Surely one of the most common lies in America is "yes, Doctor, of course I've been flossing." 27 percent of us lie to the dentist about it; another 36 percent would rather do something unpleasant, like scrub a toilet, than rub a little waxed string between our molars.
And it turns out that all that lying and all that flossing might have been for nothing.
The government has been urging you to floss since 1979. AP recently asked several government agencies for the science behind their flossing recommendations. And ... well, there wasn't really much there.
In fact, it had never really been researched, the AP found. The government even removed flossing from their dietary guidelines this year.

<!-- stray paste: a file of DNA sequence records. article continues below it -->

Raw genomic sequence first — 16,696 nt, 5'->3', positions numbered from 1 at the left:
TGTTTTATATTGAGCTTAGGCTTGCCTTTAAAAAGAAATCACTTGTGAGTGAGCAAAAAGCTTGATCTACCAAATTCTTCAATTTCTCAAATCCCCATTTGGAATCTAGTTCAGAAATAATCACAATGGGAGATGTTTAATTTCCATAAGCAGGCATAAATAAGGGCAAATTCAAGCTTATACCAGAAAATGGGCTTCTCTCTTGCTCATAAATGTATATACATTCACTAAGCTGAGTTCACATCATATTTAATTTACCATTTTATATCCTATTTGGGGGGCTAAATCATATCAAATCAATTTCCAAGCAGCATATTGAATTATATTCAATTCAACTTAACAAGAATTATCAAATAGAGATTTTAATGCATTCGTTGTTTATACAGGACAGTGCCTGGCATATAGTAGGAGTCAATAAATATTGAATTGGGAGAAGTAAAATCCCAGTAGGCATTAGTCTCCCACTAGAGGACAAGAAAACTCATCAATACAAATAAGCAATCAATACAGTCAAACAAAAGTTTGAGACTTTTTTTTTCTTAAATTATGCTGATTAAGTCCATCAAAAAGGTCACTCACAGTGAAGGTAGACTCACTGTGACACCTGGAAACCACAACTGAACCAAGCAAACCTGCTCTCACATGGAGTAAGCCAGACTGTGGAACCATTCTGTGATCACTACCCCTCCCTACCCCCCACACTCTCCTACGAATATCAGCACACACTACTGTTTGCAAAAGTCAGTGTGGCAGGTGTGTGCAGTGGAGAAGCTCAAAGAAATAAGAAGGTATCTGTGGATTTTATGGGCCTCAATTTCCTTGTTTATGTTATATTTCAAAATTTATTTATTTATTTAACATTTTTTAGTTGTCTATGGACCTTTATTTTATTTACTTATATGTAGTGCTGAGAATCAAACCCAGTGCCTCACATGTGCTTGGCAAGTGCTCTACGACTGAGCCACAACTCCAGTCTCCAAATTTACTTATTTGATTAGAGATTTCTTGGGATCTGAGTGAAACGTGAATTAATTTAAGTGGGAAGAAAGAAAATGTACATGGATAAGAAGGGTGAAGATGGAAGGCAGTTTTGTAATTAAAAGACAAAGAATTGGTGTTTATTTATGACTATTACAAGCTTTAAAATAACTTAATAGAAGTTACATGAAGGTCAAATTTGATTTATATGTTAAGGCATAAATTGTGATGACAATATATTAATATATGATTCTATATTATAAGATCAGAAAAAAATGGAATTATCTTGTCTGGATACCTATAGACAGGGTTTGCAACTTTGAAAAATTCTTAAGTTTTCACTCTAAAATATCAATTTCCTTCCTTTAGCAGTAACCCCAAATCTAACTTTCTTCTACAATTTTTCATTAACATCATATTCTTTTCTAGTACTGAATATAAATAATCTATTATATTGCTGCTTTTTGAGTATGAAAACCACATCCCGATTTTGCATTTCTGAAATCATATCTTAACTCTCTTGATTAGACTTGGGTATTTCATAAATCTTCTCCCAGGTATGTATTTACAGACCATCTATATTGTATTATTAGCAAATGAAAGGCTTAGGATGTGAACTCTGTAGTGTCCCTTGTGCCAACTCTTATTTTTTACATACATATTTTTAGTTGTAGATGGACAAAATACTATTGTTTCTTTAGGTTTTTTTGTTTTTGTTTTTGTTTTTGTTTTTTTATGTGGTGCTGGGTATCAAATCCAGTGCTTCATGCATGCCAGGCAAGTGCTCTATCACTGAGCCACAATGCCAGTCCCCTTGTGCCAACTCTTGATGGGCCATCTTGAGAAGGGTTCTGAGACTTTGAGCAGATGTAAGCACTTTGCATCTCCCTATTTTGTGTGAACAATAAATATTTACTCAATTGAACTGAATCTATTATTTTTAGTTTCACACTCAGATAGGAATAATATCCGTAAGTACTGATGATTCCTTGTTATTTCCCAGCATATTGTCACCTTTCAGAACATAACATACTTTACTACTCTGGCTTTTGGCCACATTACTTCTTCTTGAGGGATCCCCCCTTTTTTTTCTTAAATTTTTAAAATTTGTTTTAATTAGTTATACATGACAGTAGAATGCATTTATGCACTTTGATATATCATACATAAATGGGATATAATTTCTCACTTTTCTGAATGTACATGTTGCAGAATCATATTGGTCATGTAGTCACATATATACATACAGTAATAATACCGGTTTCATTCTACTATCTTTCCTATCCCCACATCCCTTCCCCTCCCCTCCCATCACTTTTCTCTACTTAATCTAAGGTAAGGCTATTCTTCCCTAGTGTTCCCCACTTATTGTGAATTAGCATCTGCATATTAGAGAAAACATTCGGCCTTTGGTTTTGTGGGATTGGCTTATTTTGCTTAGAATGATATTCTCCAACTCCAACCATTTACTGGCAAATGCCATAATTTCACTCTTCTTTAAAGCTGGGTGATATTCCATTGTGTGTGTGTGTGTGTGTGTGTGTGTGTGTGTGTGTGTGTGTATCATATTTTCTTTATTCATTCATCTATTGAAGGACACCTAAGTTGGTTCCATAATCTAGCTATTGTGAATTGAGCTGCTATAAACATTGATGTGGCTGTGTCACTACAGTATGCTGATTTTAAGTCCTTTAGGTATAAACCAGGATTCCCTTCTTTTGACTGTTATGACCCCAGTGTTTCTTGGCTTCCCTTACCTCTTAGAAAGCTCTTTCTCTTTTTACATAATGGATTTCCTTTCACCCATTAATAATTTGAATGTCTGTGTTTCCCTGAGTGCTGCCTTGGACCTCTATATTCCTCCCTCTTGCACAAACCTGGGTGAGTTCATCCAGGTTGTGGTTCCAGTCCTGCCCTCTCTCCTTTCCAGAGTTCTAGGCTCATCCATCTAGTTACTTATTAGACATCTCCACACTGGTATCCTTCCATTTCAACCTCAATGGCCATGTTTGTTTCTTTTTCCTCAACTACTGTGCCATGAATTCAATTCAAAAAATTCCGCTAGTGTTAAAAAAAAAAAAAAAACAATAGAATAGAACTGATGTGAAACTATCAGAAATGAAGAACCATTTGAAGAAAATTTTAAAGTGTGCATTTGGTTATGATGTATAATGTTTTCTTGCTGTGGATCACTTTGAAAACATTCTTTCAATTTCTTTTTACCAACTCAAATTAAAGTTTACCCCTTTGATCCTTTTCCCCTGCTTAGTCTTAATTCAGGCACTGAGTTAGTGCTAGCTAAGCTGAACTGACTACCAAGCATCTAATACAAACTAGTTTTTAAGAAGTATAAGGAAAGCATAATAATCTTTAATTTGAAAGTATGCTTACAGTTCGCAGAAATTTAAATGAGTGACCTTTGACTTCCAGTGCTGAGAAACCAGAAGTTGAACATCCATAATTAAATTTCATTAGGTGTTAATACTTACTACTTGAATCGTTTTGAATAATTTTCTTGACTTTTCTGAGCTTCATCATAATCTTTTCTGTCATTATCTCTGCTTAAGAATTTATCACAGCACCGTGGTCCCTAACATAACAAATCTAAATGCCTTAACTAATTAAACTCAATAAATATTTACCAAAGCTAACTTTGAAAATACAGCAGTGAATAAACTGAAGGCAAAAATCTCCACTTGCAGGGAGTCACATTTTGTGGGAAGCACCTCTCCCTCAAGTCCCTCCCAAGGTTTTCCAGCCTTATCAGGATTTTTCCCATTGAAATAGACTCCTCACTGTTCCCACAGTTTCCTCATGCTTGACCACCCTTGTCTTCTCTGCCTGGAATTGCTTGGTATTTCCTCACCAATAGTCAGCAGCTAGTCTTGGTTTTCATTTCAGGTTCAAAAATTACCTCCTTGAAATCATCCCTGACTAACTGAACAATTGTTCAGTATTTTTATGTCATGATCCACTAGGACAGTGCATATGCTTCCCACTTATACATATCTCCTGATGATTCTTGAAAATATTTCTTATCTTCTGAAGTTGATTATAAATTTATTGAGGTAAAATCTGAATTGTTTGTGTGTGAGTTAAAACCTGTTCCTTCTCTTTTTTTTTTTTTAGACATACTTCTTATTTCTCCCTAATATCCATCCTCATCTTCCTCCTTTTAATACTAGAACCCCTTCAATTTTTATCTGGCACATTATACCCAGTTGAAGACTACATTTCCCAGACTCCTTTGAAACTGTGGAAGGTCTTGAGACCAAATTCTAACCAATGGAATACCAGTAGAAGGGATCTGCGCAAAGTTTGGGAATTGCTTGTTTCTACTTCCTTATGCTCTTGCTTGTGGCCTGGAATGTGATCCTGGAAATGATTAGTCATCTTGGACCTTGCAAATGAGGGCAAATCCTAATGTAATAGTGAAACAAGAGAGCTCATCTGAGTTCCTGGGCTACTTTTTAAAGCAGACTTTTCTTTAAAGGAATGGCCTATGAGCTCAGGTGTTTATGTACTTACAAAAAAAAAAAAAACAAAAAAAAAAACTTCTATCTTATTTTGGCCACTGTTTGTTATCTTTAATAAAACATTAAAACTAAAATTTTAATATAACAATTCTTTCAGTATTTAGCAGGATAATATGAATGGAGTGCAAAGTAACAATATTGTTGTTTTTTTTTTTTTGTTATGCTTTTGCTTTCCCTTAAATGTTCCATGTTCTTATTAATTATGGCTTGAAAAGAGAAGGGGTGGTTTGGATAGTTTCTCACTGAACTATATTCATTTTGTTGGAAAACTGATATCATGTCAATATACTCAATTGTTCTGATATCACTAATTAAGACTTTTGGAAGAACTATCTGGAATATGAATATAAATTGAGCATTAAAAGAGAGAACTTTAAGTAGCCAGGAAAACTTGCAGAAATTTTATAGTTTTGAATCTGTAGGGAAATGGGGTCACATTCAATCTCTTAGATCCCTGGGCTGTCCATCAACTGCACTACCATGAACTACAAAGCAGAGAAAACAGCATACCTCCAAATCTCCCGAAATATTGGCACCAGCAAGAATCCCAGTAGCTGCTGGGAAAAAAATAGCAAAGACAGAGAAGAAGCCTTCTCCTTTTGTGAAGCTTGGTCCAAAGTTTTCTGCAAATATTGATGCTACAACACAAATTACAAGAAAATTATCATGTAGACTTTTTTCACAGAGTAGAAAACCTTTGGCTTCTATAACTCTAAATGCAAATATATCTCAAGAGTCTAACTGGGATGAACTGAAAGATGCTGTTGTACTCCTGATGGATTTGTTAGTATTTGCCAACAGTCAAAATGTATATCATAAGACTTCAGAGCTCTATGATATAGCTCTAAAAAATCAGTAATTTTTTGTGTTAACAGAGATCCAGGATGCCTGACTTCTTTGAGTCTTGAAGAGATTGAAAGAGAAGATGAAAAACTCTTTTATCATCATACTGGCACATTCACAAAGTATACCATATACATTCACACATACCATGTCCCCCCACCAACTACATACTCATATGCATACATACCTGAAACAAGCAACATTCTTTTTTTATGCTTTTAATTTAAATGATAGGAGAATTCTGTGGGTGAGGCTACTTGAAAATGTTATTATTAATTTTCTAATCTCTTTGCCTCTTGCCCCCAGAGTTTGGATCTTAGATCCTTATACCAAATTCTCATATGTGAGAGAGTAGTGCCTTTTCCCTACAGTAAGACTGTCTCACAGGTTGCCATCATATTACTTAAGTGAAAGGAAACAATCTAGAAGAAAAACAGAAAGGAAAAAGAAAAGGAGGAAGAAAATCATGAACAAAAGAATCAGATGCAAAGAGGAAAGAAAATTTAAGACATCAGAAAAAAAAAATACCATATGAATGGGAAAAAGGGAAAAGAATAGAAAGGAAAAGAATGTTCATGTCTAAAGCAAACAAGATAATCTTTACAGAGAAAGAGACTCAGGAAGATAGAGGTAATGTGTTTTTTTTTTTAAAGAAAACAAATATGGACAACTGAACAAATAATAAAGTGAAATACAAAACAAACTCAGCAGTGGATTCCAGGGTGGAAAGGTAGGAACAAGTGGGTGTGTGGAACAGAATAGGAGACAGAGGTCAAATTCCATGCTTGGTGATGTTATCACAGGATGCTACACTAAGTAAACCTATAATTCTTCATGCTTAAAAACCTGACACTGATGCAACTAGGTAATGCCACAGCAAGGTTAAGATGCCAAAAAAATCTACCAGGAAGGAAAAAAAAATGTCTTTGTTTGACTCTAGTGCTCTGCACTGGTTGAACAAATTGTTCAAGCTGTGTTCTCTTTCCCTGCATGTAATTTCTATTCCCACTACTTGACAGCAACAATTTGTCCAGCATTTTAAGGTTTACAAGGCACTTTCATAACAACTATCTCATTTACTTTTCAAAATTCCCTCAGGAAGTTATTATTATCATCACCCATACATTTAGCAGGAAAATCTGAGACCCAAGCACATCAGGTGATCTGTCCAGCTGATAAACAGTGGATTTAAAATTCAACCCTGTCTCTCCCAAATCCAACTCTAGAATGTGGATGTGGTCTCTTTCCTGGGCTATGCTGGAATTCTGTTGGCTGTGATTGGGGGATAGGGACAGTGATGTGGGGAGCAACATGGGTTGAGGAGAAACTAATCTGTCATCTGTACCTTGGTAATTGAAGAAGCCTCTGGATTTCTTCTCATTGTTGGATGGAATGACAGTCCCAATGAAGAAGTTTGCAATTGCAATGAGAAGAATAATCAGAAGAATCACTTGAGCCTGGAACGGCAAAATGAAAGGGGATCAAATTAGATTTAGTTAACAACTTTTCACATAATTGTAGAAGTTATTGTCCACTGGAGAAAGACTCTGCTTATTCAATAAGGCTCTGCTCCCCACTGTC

Now, there has been some research, the AP said. But the quality is not there. The evidence that flossing is worth the pain, aggravation and grossness was "weak, very unreliable," of "very low" quality, and carries "a moderate to large potential for bias" across 25 studies that the AP looked into.
The American Dental Association still urges that you floss, but when asked about it, they couldn't cite evidence either. Nor could the flossing industry itself.
Does this mean you should light your dental floss on fire and free yourself from its waxy tyranny? Not so fast. You should always follow the advice of your dentist. And as National Institutes of Health dentist Tim Iafolla told the AP, "It's low risk, low cost. We know there's a possibility that it works, so we feel comfortable telling people to go ahead and do it."
But maybe your dentist can be a little less smug when they ask about it now.
The AP contributed to this story.
Follow Allison Carter on Twitter: @AllisonLCarter